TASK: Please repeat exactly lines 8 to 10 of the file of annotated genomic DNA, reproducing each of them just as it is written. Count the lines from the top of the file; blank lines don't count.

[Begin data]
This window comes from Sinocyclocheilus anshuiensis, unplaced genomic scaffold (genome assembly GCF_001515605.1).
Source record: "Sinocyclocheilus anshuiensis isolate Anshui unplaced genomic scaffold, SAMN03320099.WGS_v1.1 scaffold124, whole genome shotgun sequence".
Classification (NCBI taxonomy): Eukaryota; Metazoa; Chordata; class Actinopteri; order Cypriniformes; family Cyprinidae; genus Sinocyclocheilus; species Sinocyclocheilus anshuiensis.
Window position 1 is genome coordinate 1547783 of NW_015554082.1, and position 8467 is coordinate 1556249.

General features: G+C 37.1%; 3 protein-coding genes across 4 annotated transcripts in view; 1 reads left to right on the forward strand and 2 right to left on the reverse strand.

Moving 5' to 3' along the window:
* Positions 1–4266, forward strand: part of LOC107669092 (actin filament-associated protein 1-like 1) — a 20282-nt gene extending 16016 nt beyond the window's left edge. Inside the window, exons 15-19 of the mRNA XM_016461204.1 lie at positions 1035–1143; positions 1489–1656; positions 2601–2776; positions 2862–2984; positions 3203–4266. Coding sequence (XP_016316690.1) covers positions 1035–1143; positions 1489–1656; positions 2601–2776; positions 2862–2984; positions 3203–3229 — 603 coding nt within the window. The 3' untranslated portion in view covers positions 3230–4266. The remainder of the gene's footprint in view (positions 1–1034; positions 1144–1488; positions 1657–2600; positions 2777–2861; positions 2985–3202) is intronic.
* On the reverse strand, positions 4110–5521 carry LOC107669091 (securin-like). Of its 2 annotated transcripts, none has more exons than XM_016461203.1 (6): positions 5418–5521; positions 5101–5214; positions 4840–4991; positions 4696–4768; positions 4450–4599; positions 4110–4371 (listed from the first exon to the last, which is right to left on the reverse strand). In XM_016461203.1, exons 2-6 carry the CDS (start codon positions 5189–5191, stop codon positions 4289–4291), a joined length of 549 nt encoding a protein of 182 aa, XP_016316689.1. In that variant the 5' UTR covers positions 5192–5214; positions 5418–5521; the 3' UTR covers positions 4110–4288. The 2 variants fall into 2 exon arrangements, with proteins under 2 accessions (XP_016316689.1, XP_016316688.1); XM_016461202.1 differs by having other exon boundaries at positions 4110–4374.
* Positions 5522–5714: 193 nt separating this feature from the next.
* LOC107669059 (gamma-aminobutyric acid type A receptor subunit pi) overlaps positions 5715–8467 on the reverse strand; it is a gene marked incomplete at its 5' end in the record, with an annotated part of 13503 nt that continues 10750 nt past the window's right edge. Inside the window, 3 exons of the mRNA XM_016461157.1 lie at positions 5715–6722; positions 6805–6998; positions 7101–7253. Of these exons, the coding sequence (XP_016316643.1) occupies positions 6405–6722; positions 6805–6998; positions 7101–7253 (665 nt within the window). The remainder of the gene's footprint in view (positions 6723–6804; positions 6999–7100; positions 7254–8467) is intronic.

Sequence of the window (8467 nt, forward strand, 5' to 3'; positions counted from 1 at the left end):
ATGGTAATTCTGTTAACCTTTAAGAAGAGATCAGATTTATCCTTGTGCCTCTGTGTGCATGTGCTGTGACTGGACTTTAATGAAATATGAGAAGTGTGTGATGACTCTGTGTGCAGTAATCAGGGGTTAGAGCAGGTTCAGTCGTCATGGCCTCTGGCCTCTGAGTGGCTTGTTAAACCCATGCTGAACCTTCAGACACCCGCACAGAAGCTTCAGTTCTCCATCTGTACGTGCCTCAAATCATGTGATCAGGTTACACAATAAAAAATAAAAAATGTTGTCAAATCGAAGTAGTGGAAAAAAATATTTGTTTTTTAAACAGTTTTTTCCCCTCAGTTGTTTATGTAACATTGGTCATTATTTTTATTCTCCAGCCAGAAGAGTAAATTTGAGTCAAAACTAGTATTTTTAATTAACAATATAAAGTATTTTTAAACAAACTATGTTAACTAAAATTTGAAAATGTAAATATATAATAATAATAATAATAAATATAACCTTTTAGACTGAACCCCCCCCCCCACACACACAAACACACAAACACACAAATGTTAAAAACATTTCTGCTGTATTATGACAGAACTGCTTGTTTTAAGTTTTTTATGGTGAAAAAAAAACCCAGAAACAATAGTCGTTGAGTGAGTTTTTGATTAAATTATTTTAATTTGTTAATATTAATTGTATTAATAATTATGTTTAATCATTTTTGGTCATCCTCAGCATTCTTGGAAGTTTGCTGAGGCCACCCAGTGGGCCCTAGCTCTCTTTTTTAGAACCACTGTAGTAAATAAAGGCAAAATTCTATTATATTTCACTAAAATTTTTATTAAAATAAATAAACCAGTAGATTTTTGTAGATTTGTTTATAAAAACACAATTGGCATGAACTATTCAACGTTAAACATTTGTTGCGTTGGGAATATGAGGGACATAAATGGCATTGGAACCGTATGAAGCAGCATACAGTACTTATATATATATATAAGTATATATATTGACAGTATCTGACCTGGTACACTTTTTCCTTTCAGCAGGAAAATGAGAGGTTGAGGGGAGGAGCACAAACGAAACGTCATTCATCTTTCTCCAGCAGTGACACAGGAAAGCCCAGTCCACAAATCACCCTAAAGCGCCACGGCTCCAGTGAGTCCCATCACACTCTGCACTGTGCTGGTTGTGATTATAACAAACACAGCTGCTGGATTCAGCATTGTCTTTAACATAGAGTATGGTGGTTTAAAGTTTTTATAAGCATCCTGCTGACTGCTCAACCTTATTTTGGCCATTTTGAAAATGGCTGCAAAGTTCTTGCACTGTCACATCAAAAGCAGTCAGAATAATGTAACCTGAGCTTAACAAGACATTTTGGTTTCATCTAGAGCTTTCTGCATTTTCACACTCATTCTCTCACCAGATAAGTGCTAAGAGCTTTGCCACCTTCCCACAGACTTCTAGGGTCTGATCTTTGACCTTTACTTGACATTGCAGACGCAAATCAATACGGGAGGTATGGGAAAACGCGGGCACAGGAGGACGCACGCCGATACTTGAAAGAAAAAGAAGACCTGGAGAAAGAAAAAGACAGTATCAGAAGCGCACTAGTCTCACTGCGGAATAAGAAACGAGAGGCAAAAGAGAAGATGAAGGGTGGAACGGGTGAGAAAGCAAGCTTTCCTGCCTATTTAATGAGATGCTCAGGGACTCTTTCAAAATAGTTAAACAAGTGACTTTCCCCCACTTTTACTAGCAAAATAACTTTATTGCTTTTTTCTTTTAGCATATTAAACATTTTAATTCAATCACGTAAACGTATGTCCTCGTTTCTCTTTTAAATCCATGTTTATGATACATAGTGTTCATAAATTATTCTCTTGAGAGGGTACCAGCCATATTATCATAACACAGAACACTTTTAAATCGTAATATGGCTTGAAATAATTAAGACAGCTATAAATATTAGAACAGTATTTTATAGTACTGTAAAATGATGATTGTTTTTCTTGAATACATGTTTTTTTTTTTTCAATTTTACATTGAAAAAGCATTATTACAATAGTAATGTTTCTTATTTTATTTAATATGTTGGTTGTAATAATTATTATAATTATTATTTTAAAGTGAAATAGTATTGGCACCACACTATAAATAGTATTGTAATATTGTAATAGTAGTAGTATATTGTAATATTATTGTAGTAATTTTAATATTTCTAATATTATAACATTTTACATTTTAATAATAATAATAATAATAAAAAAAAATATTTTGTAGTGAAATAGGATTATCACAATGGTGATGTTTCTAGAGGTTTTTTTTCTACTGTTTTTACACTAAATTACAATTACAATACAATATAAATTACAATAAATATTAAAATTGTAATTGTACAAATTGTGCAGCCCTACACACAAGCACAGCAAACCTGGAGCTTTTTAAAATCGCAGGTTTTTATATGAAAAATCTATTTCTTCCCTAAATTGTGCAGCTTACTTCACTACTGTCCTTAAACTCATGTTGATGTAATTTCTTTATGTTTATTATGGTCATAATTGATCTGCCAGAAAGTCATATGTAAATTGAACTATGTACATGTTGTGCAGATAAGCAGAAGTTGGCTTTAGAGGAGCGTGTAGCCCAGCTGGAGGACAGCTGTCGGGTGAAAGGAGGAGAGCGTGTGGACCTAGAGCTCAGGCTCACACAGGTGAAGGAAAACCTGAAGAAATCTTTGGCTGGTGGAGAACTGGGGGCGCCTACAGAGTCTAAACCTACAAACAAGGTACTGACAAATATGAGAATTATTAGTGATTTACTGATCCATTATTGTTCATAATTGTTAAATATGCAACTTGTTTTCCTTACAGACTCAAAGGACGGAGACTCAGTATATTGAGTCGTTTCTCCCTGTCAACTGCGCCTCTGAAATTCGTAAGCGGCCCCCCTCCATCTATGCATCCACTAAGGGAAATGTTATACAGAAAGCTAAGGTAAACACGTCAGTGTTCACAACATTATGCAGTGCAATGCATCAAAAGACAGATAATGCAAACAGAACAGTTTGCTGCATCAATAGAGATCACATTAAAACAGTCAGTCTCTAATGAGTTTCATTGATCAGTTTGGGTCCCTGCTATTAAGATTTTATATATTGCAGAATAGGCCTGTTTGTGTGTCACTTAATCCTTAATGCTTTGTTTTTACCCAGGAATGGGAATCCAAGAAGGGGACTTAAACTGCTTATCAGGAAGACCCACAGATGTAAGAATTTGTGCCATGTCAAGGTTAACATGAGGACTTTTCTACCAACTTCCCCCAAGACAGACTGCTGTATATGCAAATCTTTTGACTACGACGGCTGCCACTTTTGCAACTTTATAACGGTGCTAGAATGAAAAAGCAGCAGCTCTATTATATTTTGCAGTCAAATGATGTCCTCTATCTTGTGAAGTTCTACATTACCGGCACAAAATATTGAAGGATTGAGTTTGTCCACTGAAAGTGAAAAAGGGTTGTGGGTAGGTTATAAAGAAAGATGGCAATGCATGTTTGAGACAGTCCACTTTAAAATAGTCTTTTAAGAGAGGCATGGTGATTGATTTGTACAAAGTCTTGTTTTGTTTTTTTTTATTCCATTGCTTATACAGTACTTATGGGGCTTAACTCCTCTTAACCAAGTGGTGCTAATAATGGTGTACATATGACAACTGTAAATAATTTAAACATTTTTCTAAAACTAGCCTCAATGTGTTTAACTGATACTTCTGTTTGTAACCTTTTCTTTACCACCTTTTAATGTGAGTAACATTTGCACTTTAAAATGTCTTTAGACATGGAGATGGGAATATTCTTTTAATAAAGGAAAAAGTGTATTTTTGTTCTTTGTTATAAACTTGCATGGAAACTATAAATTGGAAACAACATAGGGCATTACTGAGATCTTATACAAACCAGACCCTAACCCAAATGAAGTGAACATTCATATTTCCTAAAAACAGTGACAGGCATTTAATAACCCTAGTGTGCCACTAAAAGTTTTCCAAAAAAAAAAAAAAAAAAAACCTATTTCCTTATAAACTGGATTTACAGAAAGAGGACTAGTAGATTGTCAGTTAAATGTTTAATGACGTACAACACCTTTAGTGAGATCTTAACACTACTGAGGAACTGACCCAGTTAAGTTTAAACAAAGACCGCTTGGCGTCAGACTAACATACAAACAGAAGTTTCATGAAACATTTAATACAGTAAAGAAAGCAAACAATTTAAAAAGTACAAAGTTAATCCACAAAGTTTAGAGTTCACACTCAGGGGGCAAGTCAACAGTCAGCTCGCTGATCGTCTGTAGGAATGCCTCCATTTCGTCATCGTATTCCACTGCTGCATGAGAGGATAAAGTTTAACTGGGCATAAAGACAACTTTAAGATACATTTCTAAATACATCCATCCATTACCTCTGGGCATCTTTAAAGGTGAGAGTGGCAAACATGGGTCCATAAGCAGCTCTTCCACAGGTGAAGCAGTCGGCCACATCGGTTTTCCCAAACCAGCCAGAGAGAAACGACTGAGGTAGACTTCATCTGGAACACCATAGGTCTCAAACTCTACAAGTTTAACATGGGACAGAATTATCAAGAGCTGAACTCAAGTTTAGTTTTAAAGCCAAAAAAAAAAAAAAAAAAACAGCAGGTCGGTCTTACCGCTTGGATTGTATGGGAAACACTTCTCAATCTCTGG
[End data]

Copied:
* On the reverse strand, positions 4110–5521 carry LOC107669091 (securin-like). Of its 2 annotated transcripts, none has more exons than XM_016461203.1 (6): positions 5418–5521; positions 5101–5214; positions 4840–4991; positions 4696–4768; positions 4450–4599; positions 4110–4371 (listed from the first exon to the last, which is right to left on the reverse strand). In XM_016461203.1, exons 2-6 carry the CDS (start codon positions 5189–5191, stop codon positions 4289–4291), a joined length of 549 nt encoding a protein of 182 aa, XP_016316689.1. In that variant the 5' UTR covers positions 5192–5214; positions 5418–5521; the 3' UTR covers positions 4110–4288. The 2 variants fall into 2 exon arrangements, with proteins under 2 accessions (XP_016316689.1, XP_016316688.1); XM_016461202.1 differs by having other exon boundaries at positions 4110–4374.
* Positions 5522–5714: 193 nt separating this feature from the next.
* LOC107669059 (gamma-aminobutyric acid type A receptor subunit pi) overlaps positions 5715–8467 on the reverse strand; it is a gene marked incomplete at its 5' end in the record, with an annotated part of 13503 nt that continues 10750 nt past the window's right edge. Inside the window, 3 exons of the mRNA XM_016461157.1 lie at positions 5715–6722; positions 6805–6998; positions 7101–7253. Of these exons, the coding sequence (XP_016316643.1) occupies positions 6405–6722; positions 6805–6998; positions 7101–7253 (665 nt within the window). The remainder of the gene's footprint in view (positions 6723–6804; positions 6999–7100; positions 7254–8467) is intronic.